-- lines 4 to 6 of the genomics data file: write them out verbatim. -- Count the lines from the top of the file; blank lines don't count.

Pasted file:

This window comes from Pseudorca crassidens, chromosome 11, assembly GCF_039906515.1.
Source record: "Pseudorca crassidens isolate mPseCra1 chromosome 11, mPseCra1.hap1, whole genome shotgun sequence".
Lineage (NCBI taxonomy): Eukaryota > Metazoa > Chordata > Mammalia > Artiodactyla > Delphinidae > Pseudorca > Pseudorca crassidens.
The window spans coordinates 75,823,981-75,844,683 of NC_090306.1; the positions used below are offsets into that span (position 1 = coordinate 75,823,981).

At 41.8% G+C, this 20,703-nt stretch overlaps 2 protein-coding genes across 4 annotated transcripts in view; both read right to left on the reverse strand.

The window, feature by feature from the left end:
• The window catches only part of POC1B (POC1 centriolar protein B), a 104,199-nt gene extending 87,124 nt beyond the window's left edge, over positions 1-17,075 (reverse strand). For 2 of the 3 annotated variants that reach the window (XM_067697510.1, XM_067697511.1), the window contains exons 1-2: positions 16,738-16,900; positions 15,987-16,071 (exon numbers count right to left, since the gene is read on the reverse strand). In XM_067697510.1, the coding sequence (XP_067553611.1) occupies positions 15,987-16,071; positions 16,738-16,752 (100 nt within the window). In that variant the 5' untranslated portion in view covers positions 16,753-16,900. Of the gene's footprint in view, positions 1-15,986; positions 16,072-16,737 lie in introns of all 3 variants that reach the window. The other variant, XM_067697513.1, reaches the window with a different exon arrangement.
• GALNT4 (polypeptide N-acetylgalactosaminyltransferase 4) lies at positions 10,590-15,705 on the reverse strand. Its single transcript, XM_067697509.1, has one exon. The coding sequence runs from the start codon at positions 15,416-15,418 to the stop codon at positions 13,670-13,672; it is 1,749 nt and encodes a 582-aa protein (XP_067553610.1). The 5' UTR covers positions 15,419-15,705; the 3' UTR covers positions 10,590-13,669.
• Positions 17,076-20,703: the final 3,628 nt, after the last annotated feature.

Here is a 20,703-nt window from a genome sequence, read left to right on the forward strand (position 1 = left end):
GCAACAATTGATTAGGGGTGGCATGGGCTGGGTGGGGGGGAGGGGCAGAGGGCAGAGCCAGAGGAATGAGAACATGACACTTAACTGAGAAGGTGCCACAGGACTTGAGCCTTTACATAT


The window spans coordinates 75,823,981-75,844,683 of NC_090306.1; the positions used below are offsets into that span (position 1 = coordinate 75,823,981).

At 41.8% G+C, this 20,703-nt stretch overlaps 2 protein-coding genes across 4 annotated transcripts in view; both read right to left on the reverse strand.

The window, feature by feature from the left end: